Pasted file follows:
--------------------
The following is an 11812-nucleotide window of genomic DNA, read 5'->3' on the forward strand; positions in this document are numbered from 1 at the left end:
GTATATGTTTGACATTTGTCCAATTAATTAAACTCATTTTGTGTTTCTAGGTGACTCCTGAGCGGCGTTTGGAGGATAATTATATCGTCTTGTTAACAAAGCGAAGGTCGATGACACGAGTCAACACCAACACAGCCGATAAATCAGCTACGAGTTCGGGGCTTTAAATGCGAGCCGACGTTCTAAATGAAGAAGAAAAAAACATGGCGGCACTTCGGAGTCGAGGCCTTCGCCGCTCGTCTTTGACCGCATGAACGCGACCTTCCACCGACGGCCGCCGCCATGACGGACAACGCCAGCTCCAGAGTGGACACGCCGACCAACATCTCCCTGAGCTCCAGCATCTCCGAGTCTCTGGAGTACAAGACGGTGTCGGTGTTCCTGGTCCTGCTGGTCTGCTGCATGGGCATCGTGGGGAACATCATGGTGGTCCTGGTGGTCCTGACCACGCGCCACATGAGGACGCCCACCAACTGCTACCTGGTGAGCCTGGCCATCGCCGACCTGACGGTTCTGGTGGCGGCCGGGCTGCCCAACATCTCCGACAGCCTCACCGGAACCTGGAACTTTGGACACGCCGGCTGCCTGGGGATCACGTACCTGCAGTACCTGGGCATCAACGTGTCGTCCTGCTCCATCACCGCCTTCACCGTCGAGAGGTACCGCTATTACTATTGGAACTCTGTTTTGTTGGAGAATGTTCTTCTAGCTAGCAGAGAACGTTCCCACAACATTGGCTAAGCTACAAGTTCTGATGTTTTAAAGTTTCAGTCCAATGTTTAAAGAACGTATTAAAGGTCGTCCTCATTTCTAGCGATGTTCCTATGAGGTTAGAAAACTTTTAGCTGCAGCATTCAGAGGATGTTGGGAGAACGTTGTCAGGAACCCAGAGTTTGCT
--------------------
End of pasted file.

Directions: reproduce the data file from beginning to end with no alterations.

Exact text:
The following is an 11812-nucleotide window of genomic DNA, read 5'->3' on the forward strand; positions in this document are numbered from 1 at the left end:
GTATATGTTTGACATTTGTCCAATTAATTAAACTCATTTTGTGTTTCTAGGTGACTCCTGAGCGGCGTTTGGAGGATAATTATATCGTCTTGTTAACAAAGCGAAGGTCGATGACACGAGTCAACACCAACACAGCCGATAAATCAGCTACGAGTTCGGGGCTTTAAATGCGAGCCGACGTTCTAAATGAAGAAGAAAAAAACATGGCGGCACTTCGGAGTCGAGGCCTTCGCCGCTCGTCTTTGACCGCATGAACGCGACCTTCCACCGACGGCCGCCGCCATGACGGACAACGCCAGCTCCAGAGTGGACACGCCGACCAACATCTCCCTGAGCTCCAGCATCTCCGAGTCTCTGGAGTACAAGACGGTGTCGGTGTTCCTGGTCCTGCTGGTCTGCTGCATGGGCATCGTGGGGAACATCATGGTGGTCCTGGTGGTCCTGACCACGCGCCACATGAGGACGCCCACCAACTGCTACCTGGTGAGCCTGGCCATCGCCGACCTGACGGTTCTGGTGGCGGCCGGGCTGCCCAACATCTCCGACAGCCTCACCGGAACCTGGAACTTTGGACACGCCGGCTGCCTGGGGATCACGTACCTGCAGTACCTGGGCATCAACGTGTCGTCCTGCTCCATCACCGCCTTCACCGTCGAGAGGTACCGCTATTACTATTGGAACTCTGTTTTGTTGGAGAATGTTCTTCTAGCTAGCAGAGAACGTTCCCACAACATTGGCTAAGCTACAAGTTCTGATGTTTTAAAGTTTCAGTCCAATGTTTAAAGAACGTATTAAAGGTCGTCCTCATTTCTAGCGATGTTCCTATGAGGTTAGAAAACTTTTAGCTGCAGCATTCAGAGGATGTTGGGAGAACGTTGTCAGGAACCCAGAGTTTGCT